Although most people know that cigarette smoking can cause lung cancer, they often don’t realize that cigarettes are a major risk factor for heart disease. Most healthcare providers agree that the first step in fighting heart problems is to quit smoking.
Smoking interferes with many vital functions of the body by:
- raising blood pressure,
- lowering the oxygen supply,
- causing a risk of blood clots
- and damaging the arteries.
The nicotine in cigarette smoke acts as a stimulant, making the heart beat faster and raising the blood pressure. At the same time, nicotine causes the arteries to shrink up, which interferes with the flow of blood in the body and makes the heart work even harder.
Smoking also releases carbon monoxide into the body which lowers the amount of oxygen in the blood. As a result, the heart has to work harder to supply the oxygen the body needs. Under these conditions, normal activities can make a person breathless and strenuous activity may become impossible.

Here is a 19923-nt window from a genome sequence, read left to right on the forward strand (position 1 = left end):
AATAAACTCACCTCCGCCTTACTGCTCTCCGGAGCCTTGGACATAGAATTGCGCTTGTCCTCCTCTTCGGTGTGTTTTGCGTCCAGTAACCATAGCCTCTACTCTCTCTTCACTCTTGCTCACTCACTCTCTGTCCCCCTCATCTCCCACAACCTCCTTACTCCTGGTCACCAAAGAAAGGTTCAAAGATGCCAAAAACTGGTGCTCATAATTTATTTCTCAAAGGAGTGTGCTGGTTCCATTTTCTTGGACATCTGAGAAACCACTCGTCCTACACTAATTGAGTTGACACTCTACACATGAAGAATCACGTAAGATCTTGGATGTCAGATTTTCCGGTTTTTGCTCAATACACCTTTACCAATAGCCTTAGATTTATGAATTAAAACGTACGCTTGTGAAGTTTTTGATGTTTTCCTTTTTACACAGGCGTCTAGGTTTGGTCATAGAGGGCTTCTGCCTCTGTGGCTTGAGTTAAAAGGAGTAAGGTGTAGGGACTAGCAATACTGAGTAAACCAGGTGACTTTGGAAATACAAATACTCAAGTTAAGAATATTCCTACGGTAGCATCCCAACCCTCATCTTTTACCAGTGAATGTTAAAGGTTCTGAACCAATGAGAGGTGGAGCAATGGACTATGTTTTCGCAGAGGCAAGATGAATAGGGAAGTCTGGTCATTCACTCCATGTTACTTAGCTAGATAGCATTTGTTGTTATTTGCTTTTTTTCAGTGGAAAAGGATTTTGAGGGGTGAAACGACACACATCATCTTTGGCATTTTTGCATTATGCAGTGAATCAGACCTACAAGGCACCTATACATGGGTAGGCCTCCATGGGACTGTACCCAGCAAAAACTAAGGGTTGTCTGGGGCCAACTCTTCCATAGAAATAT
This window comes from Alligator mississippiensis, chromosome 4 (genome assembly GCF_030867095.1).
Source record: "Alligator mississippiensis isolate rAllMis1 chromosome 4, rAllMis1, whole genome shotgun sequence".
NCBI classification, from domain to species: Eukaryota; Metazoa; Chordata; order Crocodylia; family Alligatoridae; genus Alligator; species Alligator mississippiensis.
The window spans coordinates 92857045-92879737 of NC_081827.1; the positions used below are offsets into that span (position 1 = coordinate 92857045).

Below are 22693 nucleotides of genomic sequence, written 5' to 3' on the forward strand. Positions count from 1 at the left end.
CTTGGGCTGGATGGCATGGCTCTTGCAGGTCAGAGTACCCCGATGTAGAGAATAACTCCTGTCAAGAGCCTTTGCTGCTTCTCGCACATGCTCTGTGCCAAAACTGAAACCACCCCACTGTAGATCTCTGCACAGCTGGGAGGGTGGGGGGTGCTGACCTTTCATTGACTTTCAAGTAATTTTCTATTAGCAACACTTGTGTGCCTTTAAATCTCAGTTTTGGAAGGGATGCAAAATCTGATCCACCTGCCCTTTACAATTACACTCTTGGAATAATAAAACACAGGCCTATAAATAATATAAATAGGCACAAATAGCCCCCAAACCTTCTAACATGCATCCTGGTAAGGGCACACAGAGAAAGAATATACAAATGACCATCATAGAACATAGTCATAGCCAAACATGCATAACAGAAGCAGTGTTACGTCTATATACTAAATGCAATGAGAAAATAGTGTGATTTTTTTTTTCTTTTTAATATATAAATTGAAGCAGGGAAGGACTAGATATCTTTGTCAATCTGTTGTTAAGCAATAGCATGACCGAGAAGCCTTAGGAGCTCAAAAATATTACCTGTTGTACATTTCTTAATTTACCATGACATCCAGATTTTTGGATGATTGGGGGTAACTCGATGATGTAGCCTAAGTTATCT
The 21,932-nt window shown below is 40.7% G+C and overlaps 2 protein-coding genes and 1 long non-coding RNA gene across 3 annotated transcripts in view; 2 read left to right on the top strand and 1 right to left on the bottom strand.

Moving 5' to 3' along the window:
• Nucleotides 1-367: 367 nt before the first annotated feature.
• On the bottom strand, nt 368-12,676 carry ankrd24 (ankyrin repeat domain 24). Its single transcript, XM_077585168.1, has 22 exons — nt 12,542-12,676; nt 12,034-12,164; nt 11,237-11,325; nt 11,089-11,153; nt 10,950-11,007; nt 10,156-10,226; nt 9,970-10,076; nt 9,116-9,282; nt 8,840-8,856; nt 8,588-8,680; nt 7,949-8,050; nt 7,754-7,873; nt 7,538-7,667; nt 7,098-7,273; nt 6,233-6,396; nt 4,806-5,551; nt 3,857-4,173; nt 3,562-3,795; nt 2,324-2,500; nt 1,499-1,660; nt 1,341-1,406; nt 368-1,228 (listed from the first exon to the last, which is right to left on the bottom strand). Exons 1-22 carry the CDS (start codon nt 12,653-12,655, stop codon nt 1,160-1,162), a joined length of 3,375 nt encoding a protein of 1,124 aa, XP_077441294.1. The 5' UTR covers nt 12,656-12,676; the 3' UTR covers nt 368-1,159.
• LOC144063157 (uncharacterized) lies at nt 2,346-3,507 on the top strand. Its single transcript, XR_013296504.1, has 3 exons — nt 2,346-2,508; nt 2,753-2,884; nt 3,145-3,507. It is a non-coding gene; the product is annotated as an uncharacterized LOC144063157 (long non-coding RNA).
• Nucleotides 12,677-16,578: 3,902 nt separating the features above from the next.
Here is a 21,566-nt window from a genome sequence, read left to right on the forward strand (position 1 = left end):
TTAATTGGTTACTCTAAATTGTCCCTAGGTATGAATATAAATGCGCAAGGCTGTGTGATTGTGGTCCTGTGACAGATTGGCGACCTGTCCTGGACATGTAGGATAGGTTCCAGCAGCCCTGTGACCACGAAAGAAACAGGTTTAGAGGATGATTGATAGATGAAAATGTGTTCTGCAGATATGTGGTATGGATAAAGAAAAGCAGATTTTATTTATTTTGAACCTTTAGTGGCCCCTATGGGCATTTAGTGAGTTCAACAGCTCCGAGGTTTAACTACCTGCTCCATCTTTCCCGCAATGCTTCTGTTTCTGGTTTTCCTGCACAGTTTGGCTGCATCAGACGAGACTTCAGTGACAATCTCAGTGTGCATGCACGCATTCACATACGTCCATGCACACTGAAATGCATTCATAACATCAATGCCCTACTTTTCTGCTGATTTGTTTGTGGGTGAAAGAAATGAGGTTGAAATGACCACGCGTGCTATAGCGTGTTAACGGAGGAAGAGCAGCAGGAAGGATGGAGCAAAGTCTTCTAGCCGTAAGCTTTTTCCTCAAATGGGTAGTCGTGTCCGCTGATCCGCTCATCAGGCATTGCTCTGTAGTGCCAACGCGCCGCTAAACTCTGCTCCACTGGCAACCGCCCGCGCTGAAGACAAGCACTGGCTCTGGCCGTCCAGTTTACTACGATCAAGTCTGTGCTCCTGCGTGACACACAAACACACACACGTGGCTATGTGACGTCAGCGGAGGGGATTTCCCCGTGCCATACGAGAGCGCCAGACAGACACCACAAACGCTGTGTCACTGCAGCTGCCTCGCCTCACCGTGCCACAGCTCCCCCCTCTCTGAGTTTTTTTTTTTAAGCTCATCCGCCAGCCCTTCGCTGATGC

Smoking also makes the blood thick and sticky, so it’s easier for clots to form in the arteries, leading to heart attacks or other life-threatening situations.
Smoking can also severely damage blood vessels by causing fatty deposits to build up in the walls of the arteries. Clogged arteries make it difficult for the heart to get the oxygen it needs, putting a severe strain on the heart. In severely narrowed arteries, a clot can totally cut off the circulation, a condition that can be fatal.
The clear message is that smoking seriously increases a person’s risk for heart attacks, strokes, circulatory diseases in the extremities, chronic lung diseases and other forms of heart disease. But this risk factor can be completely controlled. When you stop smoking, you immediately improve your health and your chances for a longer life.
If you’ve tried to quit and can’t, ask your healthcare provider for advice on safe and effective methods or for a referral to a local program that may suit your medical and personal needs.